• There's an extreme fire danger rating in British Columbia's southern forests after a lack of rainfall. Environment Canada said no rain fell in Vancouver and Victoria throughout July, the first time since 1937. Vancouver had a record 411 hours of sunshine last month. A record dry spell in 2003 led to 2,400 wildfires across the province.

Jim Fox can be reached at canadareport@hotmail.com.

TransCanada proposes pipeline to ship oil from west to east 08/02/13 [Last modified: Saturday, August 3, 2013 6:35pm]
Photo reprints | Article reprints

© 2017 Tampa Bay Times

    

Join the discussion: Click to view comments, add yours

Loading...
  1. GOP's new repeal bill would likely leave millions more uninsured, analyses suggest

    Health

    WASHINGTON — The latest Republican bid to roll back the Affordable Care Act would likely leave millions of currently insured Americans without health coverage in the coming decades, and strip benefits and protections from millions more, a growing number of independent studies suggest.

    Vice President Mike Pence listens as President Donald Trump talks to reporters about the Graham-Cassidy health care bill during a meeting with Egyptian President Abdel-Fattah el-Sissi at the Palace Hotel during the United Nations General Assembly, Wednesday, Sept. 20, 2017, in New York. [Evan Vucci | Associated Press]
  2. Mueller casts broad net in requesting extensive records from Trump White House

    Nation

    WASHINGTON — The special counsel investigating Russian election meddling has requested extensive records and email correspondence from the White House, covering the president's private discussions about firing his FBI director and his response to news that the then-national security adviser was under …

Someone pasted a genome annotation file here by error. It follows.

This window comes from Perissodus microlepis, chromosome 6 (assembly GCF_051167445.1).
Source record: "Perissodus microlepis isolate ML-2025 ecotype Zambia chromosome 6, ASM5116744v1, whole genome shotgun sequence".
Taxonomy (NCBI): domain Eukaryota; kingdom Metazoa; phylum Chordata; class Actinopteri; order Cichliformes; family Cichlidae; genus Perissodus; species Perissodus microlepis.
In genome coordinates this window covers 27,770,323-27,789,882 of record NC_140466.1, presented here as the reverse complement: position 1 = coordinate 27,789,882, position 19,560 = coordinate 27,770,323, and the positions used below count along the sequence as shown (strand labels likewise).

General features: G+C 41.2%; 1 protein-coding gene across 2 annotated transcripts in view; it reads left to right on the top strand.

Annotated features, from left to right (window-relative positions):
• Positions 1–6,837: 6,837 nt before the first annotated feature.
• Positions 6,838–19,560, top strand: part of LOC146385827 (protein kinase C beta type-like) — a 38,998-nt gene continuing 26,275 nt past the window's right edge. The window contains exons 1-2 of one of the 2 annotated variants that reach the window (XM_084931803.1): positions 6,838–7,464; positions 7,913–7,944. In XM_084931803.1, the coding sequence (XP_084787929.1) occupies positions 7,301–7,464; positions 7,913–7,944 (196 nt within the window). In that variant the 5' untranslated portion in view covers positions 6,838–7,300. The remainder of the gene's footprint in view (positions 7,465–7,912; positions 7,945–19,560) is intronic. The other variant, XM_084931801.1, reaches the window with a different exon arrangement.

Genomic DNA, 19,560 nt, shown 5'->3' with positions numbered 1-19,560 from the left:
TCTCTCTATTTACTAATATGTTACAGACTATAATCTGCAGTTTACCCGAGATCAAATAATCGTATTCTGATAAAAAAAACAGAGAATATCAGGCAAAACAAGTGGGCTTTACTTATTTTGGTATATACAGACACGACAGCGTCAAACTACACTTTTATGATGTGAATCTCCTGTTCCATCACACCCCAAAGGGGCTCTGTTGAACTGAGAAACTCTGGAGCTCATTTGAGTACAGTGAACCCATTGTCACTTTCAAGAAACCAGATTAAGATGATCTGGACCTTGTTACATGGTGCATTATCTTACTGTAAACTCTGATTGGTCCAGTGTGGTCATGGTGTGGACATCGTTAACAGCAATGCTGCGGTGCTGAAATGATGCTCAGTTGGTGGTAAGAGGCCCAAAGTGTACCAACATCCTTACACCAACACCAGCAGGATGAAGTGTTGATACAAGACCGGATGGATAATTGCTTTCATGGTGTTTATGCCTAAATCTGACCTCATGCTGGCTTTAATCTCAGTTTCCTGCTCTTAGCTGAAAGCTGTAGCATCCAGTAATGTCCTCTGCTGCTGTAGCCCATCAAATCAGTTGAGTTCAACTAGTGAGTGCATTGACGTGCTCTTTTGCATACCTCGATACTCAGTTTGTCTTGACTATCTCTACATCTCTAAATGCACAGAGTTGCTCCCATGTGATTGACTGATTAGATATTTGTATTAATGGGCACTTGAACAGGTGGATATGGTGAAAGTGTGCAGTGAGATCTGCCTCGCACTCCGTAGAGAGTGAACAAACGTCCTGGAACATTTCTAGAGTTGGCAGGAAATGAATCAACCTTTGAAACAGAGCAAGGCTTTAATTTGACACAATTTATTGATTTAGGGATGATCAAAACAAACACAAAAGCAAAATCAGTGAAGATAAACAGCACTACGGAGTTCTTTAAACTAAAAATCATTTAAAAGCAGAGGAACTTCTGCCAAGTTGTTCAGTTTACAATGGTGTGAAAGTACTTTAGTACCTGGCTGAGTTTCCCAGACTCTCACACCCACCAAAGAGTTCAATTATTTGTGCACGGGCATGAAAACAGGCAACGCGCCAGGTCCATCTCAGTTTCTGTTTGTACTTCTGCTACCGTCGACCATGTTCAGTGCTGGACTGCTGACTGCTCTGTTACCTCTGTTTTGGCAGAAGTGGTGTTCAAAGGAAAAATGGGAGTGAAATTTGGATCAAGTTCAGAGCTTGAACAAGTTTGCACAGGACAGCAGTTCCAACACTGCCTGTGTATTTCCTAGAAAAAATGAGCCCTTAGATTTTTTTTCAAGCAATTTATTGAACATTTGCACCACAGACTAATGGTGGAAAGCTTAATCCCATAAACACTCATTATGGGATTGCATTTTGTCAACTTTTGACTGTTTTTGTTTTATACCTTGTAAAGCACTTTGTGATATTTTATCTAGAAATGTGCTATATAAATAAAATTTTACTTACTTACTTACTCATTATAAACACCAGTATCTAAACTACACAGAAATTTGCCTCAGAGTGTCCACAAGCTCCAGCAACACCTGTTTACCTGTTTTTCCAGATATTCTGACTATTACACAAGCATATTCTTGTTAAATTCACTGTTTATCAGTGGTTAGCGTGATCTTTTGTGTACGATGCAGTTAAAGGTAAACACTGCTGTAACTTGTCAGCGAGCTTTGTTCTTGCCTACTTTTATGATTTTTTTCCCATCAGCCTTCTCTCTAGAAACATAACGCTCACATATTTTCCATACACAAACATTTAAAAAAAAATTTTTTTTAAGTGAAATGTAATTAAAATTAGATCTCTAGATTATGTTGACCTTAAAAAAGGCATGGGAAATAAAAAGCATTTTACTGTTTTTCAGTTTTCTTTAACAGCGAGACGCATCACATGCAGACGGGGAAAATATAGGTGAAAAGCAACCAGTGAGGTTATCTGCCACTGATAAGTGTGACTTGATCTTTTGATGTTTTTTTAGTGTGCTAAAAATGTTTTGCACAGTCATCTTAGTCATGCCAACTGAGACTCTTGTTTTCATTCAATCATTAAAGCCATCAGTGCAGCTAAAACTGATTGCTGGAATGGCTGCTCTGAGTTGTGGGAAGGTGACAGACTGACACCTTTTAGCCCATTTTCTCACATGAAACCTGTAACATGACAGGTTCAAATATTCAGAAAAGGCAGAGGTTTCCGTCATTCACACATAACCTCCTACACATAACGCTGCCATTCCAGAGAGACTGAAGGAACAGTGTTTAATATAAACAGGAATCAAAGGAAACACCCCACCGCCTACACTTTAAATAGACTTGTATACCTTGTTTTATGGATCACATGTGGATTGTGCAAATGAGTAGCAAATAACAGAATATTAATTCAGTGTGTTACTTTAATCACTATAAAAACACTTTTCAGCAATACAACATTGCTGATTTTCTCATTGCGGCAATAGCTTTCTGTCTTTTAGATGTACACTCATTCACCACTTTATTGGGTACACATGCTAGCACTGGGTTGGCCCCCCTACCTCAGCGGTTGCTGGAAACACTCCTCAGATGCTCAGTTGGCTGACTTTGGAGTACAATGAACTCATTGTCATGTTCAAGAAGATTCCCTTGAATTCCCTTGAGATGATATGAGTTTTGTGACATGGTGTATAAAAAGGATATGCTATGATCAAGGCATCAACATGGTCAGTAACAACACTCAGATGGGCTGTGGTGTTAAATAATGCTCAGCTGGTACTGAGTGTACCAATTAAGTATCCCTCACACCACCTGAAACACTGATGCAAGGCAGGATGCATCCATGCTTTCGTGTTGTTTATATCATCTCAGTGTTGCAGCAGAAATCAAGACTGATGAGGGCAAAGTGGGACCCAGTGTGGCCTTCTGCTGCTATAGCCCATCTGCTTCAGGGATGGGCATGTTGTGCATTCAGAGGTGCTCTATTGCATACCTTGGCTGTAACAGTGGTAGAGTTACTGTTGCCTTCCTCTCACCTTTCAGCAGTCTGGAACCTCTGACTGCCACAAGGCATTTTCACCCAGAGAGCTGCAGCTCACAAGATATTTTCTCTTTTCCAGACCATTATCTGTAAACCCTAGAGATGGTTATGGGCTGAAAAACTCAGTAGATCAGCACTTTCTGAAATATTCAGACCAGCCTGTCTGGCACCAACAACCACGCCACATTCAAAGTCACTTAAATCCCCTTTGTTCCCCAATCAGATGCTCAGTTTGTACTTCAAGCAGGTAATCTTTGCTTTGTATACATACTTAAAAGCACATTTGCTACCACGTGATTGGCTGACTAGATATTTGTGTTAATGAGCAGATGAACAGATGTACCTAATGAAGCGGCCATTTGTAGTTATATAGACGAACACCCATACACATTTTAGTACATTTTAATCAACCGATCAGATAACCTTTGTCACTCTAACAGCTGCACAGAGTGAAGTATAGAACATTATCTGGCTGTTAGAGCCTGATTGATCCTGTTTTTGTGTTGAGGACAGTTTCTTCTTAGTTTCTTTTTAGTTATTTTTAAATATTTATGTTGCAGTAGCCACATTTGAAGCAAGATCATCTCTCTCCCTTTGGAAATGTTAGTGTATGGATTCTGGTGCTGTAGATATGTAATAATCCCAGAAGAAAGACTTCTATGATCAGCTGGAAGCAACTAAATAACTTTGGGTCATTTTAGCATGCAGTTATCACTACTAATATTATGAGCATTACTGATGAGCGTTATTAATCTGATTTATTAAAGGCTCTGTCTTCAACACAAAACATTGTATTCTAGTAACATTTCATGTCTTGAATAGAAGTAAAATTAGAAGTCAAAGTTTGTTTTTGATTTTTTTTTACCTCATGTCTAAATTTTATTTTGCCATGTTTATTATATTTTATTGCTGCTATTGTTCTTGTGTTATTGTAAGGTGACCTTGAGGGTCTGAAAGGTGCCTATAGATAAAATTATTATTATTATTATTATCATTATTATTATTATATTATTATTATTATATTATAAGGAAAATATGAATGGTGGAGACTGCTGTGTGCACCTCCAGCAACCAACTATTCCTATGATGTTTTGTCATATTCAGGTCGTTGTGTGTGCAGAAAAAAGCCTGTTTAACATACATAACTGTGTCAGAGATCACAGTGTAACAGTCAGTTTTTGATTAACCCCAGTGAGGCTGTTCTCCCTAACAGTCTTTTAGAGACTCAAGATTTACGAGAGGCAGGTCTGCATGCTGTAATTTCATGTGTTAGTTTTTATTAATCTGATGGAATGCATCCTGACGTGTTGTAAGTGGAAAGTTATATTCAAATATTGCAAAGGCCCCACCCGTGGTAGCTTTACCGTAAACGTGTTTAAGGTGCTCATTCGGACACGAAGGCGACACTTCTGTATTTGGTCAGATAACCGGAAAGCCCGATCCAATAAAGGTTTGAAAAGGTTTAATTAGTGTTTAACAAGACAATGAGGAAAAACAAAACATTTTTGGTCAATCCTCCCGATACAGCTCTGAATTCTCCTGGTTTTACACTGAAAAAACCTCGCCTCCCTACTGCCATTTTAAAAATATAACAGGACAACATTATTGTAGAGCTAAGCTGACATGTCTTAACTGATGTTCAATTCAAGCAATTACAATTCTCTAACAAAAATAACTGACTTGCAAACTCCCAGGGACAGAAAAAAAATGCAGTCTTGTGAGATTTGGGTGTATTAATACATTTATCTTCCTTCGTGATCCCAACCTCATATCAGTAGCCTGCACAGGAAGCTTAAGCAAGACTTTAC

In a photograph provided by the Russian foreign ministry, President Donald Trump meets with Sergei Lavrov, left, the Russian foreign minister, and Sergey Kislyak, the Russian ambassador, in the Oval Office of the White House in Washington, May 10, 2017. Special counsel Robert Mueller is interested in this meeting, where Trump said dismissing FBI Director James Comey had relieved "great pressure" on him, the New York Times reported on Sept. 20. [Russian Foreign Ministry via  New York Times]
  3. 'We will find our island destroyed': Hurricane Maria demolishes Puerto Rico

    News

    SAN JUAN — Sleepless Puerto Ricans awoke Wednesday knowing to expect a thrashing from the most ferocious storm to strike the island in at least 85 years. They met nightfall confronting the ruin Hurricane Maria left behind: engorged rivers, blown-out windows, sheared roofs, toppled trees and an obliterated electric …

    Rescue vehicles from the Emergency Management Agency stand trapped under an awning during the impact of Hurricane Maria, after the storm  hit the eastern region of the island, in Humacao, Puerto Rico, Wednesday, Sept. 20, 2017. The U.S. National Hurricane Center says Maria has lost its major hurricane status, after raking Puerto Rico. But forecasters say some strengthening is in the forecast and Maria could again become a major hurricane by Thursday. [Carlos Giusti | Associated Press]
  4. Obamacare repeal bill offers flexibility and uncertainty

    Politics

    The latest Republican proposal to undo the Affordable Care Act would grant states much greater flexibility and all but guarantee much greater uncertainty for tens of millions of people.

  5. Manafort offered to give Russian billionaire 'private briefings' on 2016 campaign, report says

    Nation

    Less than two weeks before Donald Trump accepted the Republican presidential nomination, his campaign chairman offered to provide briefings on the race to a Russian billionaire closely aligned with the Kremlin, the Washington Post reports.

    Paul Manafort, then Donald Trump's campaign chairman, talks to reporters on the floor of the Republican National Convention at Quicken Loans Arena in Cleveland. [Associated Press]